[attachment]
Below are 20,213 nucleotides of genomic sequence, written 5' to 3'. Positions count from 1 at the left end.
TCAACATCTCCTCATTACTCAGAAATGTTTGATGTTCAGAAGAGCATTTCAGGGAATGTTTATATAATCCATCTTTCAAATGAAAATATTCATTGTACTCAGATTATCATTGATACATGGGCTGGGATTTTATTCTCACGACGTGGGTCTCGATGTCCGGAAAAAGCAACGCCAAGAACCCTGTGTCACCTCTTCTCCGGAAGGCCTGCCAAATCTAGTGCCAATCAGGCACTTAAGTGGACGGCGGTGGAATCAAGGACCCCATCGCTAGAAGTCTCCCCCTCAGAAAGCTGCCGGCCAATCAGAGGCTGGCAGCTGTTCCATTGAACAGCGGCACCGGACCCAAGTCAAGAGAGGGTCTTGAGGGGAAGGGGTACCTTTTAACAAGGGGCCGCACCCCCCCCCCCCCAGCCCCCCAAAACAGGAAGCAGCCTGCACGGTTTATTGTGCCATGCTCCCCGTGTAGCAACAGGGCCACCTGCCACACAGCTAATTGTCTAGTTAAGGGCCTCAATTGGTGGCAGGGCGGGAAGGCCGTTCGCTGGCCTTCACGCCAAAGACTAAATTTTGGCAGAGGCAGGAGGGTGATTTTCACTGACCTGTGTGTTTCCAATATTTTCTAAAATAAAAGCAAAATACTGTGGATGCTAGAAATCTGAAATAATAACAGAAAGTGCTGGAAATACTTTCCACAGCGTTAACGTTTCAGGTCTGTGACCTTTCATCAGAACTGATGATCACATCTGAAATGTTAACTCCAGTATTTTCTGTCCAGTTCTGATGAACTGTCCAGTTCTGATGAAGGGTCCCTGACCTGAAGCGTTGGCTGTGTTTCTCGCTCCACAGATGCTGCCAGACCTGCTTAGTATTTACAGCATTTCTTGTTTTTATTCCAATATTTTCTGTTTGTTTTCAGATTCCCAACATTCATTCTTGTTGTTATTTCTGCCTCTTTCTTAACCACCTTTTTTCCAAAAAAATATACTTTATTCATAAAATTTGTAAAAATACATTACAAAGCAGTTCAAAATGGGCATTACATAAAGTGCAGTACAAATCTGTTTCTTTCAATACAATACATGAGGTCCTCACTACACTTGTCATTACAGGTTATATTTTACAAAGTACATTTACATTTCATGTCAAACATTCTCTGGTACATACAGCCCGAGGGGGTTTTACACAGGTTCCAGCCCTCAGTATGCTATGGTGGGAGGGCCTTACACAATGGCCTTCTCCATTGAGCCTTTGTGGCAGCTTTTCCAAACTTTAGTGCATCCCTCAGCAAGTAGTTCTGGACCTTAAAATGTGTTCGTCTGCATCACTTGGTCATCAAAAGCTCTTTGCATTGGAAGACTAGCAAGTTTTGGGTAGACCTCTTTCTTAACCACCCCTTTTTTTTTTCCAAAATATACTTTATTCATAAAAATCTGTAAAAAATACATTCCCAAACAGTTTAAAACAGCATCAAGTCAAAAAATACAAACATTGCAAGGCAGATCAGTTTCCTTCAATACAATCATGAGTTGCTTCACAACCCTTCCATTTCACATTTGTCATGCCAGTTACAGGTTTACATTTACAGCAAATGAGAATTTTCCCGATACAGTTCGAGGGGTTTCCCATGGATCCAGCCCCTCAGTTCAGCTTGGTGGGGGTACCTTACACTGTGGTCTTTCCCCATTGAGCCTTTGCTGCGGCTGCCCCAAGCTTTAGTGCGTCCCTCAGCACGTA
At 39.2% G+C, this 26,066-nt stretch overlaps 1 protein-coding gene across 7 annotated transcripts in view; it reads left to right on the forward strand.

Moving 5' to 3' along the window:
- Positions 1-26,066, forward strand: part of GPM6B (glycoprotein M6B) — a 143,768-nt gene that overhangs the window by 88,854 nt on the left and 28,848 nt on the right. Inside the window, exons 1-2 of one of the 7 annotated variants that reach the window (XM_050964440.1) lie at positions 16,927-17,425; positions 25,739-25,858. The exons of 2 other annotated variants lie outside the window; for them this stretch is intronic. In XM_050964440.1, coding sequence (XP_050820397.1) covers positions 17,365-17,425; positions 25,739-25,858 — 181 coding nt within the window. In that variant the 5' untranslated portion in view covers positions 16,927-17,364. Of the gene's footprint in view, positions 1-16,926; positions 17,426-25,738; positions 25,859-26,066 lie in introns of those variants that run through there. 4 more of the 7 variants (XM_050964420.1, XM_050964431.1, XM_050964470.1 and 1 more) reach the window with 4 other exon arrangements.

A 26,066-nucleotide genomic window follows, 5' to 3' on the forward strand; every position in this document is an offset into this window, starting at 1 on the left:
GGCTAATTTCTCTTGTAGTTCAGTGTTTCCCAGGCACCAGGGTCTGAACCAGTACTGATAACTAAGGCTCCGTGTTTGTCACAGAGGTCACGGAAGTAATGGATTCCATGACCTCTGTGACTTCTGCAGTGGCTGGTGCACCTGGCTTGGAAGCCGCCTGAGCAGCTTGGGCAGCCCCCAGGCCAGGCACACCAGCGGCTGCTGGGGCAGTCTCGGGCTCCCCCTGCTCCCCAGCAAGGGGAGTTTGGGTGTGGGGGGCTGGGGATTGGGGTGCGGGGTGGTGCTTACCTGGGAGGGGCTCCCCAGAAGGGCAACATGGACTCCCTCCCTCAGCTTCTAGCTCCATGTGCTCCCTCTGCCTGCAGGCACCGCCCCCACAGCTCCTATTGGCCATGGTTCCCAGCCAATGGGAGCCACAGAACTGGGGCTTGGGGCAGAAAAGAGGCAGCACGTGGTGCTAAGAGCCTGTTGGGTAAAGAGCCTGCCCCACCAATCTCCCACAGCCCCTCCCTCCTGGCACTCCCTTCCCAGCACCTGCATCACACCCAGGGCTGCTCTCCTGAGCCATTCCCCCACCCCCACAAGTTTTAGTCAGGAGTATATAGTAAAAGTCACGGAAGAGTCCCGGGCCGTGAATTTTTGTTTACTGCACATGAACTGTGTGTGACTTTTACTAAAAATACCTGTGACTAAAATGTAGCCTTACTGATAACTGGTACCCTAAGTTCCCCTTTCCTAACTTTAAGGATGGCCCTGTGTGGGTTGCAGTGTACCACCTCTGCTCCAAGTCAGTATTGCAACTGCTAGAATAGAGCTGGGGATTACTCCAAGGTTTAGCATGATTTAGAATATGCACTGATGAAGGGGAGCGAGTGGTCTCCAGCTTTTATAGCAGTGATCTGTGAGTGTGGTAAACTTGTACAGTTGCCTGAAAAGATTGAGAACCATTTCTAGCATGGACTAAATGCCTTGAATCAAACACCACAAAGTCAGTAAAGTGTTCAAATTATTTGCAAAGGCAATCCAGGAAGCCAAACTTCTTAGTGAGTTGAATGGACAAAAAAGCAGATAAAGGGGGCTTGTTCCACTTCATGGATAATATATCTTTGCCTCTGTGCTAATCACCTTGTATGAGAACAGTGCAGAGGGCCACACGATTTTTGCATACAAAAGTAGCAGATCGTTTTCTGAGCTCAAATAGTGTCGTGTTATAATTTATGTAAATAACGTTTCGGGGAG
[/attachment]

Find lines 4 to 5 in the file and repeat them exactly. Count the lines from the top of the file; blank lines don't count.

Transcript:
Moving 5' to 3' along the window:
- Positions 1-26,066, forward strand: part of GPM6B (glycoprotein M6B) — a 143,768-nt gene that overhangs the window by 88,854 nt on the left and 28,848 nt on the right. Inside the window, exons 1-2 of one of the 7 annotated variants that reach the window (XM_050964440.1) lie at positions 16,927-17,425; positions 25,739-25,858. The exons of 2 other annotated variants lie outside the window; for them this stretch is intronic. In XM_050964440.1, coding sequence (XP_050820397.1) covers positions 17,365-17,425; positions 25,739-25,858 — 181 coding nt within the window. In that variant the 5' untranslated portion in view covers positions 16,927-17,364. Of the gene's footprint in view, positions 1-16,926; positions 17,426-25,738; positions 25,859-26,066 lie in introns of those variants that run through there. 4 more of the 7 variants (XM_050964420.1, XM_050964431.1, XM_050964470.1 and 1 more) reach the window with 4 other exon arrangements.